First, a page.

Devan Tracy, ’13, is a singer-songwriter, cyclist and energy engineer at Lockheed Martin with a bachelor’s degree in mechanical engineering from Binghamton University and a master’s in sustainable systems engineering from the University of Wisconsin—Madison. Her talk, titled “The Extinction of Sustainability,” discusses her goal of creating a world where efforts to create a more sustainable future are commonplace. This interview has been edited for length and clarity.
Pipe Dream: Where did you first get your start with sustainability?
Devan Tracy: In addition to the mechanical engineering degree I received here, I chose Binghamton [University] primarily for the sustainability engineering minor program they had just started. Coursewise, I was able to kind of fill that passion here and, as I reference in the talk, my parents have a small construction firm and they’ve done a lot of projects — relocating a house instead of demolishing it. I kind of just grew up in this setting of using the resources you have and doing the most you can with what you have. So it’s kind of a natural progression. I wanted to be an architect originally and it’s kind of come full circle because now I’m working to make buildings more efficient and I just appreciate the tangible side of things.
PD: What is the energy crisis?
DT: We have a limited amount of resources on this planet, period. And we have a population that’s growing, and growing and growing exponentially, period. If both of those things continue, with those trends, we have a problem. So we need to really focus more on developing our alternative energy portion of the grid makeup. There’s a lot of creative ideas out there — using ice to store energy, using flywheels, pumping water up a mountain to store it and then when you need it pumping it down. Even while I was studying here, one of the projects we worked on was using a pickup like you’d use in a guitar, but putting a piezoelectric chip. And if you put it, for example, in a roadway, the pressure from the cars driving over it makes the connection and starts an electrical current. Just the act of a car driving on the road can create energy. If you go to some subways in Europe and Asia, the subway stations are actually lined with these piezoelectric devices so that as you’re walking, this energy is being generated and captured. There’s a lot of unique opportunities out there.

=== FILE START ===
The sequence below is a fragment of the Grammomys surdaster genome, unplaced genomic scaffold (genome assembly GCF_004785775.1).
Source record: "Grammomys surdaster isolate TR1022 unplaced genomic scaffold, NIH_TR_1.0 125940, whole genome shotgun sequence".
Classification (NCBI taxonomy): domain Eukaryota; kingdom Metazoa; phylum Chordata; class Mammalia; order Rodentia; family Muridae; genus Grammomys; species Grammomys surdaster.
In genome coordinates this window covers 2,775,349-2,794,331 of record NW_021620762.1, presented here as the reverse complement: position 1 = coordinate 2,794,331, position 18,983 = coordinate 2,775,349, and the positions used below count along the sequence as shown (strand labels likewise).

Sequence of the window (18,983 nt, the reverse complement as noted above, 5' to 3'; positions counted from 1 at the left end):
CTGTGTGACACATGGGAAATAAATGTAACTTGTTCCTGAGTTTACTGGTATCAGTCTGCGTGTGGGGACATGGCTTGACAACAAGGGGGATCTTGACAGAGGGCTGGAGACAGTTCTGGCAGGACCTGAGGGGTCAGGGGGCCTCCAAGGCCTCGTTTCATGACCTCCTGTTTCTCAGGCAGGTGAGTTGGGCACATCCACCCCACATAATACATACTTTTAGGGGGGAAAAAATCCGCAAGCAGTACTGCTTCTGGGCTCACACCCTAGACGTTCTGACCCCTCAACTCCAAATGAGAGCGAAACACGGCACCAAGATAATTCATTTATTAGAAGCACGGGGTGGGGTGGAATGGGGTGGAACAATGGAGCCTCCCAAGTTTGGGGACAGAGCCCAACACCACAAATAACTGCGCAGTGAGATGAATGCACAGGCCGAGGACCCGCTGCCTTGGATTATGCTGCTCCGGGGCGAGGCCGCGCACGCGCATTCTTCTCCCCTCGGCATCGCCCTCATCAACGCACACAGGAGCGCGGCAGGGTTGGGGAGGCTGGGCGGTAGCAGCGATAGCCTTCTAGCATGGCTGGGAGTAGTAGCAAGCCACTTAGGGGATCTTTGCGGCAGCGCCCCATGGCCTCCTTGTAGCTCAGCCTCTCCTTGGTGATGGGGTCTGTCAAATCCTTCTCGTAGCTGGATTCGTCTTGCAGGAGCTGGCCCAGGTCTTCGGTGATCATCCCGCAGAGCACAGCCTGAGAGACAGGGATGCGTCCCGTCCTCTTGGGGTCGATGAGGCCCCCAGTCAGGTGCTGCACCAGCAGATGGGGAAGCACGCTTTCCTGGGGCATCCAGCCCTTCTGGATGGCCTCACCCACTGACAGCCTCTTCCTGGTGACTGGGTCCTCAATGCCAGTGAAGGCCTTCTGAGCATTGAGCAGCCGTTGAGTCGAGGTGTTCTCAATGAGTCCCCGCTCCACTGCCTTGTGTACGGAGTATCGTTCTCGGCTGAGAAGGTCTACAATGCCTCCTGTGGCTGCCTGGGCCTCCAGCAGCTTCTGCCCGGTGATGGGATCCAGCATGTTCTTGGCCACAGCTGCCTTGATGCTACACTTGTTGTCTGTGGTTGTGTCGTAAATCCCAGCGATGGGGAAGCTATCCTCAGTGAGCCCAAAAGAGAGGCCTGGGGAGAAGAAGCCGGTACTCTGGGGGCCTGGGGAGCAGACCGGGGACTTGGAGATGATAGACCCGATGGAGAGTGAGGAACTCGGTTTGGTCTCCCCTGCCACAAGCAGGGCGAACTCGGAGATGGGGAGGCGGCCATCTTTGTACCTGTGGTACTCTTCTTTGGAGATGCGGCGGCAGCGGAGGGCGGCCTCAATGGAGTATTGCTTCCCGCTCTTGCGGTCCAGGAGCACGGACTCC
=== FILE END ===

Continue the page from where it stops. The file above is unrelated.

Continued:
PD: What does sustainability mean to you?
DT: There’s so many definitions out there. My company has their own definition, you’ll have your own definition. Often, the definition is more environmentally focused, like recycling your water bottles, buying organic bananas — these are two examples I give in the talk. But it’s really a lot larger. It’s designing energy efficient operations, understanding the impacts of our products on society in the long term, doing more with less. It’s multidimensional; it’s not as simple as we might make it out to be.
PD: How can students and universities like BU shift to a more renewable, sustainable lifestyle?
DT: It’s not going to happen overnight. The interesting thing about this campus is that the central heating plant used to burn coal and there were student protests while I was going to school here. Since then, they’ve shifted completely off of coal to wood chips. So, [BU] is definitely attuned, combined with some of the solar they’ve got and combined with some of the research that’s going on. I know I’ve been reading about some energy storage going on here, which is huge because you can have as much solar as you want and as much wind as you want, but once the sun goes down and the wind stops blowing, you have nothing. And if you need energy at other times of the day, it has to come from somewhere. So storage is really the next big hurdle we’ve got to tackle. Creating batteries that can hold enough power and efficiently transfer it. So that would be my suggestion — keep on doing what we’re doing here. We’re on the right path.